The unfortunate accident and resultant death of 12 Turkish soldiers in Afghanistan has sparked a new debate in this country.
The debate primarily revolves around the question of why Turkey is in Afghanistan. I know there are many in this country who are not fond of NATO and question Turkey’s membership in this organization. The German Marshall Fund’s annual Transatlantic Trends surveys continue to reveal considerable skepticism toward that organization. However, Turkey’s security rests and has been resting on this important organization for decades. It is easy for a variety of sections of the elite to dismiss NATO but they are mostly unaware of the full security implications of such an argument. This year we are celebrating the 60th anniversary of Turkey’s membership in NATO and it has turned into an important opportunity to confirm the long-standing partnership.
Turkey has been a staunch ally within the Western alliance for decades. Its security has been enhanced against the Soviet threat throughout those decades. In a post-Cold War era, NATO still remains the most viable security umbrella for a Turkey that is now situated in a much more complex and volatile neighborhood. The turmoil associated with the Arab Awakening is only one aspect to the regional picture. The question of a nuclear Iran and the increasing instability in Iraq is another. Turkey’s NATO membership is especially valuable when putting the potential for an increased nuclearization of the region into perspective. Given the potential of Iran becoming a nuclear power or a power with a so-called “break-out capability,” Turkey needs to maintain its deterrence and counterbalance a potentially very destabilizing situation.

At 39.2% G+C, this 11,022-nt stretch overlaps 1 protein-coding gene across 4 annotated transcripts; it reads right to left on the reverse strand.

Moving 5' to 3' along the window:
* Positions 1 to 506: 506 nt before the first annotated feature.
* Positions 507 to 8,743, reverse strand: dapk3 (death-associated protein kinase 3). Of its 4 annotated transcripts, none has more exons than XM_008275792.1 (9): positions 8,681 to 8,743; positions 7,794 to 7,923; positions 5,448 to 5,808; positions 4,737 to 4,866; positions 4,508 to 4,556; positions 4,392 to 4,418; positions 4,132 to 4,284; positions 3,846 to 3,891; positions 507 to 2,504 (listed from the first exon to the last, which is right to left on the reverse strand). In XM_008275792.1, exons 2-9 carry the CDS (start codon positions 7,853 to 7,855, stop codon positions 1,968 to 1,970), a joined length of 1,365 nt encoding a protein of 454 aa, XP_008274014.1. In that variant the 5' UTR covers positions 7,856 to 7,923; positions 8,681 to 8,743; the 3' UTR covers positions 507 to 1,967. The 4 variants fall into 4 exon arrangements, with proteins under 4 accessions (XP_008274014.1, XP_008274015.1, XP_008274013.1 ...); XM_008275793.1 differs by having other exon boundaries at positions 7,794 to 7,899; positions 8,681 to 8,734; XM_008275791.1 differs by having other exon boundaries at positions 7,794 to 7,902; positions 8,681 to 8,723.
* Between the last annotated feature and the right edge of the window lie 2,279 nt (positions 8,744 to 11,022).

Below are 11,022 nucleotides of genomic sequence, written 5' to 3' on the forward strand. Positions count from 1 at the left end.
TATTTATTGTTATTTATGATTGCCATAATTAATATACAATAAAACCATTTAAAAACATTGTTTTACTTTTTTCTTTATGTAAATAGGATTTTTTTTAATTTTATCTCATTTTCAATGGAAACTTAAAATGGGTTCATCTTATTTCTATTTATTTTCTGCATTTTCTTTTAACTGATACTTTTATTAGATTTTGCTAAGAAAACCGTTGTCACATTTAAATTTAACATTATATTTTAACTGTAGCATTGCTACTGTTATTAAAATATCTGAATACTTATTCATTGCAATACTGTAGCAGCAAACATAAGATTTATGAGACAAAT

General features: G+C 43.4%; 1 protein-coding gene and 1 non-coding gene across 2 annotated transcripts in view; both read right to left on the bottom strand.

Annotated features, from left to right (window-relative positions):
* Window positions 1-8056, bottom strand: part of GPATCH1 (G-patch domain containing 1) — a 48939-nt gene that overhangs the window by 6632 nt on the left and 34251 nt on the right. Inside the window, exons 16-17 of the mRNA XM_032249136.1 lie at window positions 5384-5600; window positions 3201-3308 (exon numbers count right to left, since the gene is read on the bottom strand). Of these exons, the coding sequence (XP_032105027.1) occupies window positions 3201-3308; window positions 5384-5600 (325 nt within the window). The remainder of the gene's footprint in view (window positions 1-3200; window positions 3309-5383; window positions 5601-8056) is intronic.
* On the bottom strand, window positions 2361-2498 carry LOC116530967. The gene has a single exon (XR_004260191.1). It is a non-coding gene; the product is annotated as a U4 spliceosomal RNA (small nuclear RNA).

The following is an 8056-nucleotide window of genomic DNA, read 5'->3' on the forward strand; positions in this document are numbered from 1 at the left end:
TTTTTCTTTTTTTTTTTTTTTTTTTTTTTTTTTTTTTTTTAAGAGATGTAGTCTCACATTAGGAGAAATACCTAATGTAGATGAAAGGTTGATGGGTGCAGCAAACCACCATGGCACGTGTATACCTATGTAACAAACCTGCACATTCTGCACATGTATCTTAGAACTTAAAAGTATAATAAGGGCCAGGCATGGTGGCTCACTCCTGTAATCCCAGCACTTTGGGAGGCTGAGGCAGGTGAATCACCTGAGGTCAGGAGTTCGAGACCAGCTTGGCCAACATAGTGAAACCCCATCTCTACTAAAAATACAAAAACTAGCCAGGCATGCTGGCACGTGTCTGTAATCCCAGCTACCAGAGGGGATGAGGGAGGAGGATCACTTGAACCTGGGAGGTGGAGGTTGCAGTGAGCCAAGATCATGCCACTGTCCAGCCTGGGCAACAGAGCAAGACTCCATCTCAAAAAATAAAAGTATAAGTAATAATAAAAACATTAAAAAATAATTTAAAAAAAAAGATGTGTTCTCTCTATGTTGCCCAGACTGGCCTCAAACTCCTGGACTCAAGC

Those who ask what Turkey is doing in Afghanistan need to be reminded of these facts. Also, it is noteworthy that Turkey did not lose a single soldier in combat in Afghanistan. Turkey’s contribution to the ISAF operation there has been very much appreciated by the Afghans. Hence, the recent questions emerging from the situation at hand due to the tragic crash of a military helicopter in Kabul is rather inappropriate. It confirms once again a certain change in the mood of our people and contours of our foreign policy. Yet, there are enough people within the policy community who understand the significance of our membership in NATO. Needless to add, NATO is the Western organization where Turkey has a complete footprint and is well respected, especially after the recent decision to host an early warning radar system.
We remember with great sorrow our men and women who sacrificed their lives in various combat missions for our country. Our country’s security is more enhanced due to their great sacrifices. Although the recent helicopter crash occurred as a result of a technical failure, the incident reminded us once again how many of our men face serious security threats in a variety of missions. Trying to exploit the discussion into one questioning Turkey’s security arrangements is far from mature. Such a debate is also very much ill-timed given the multiple challenges and threats that are likely to be posed in the near future. Our region is going to go through important security challenges and Turkey will need to ensure its safety through the security umbrella provided by NATO.
The events in Syria have shown us that the days of hard power are not over yet. Hard power still matters and it is very much enhanced when complemented by soft power. Turkey has considerable soft power due to its standing and policies in the Middle East. That said, Turkey needs to maintain credible deterrence and the ready capability to confront security threats. NATO is a key piece in how the security elite in Ankara look at the region. This is rightly so and is likely to remain that way in the foreseeable future.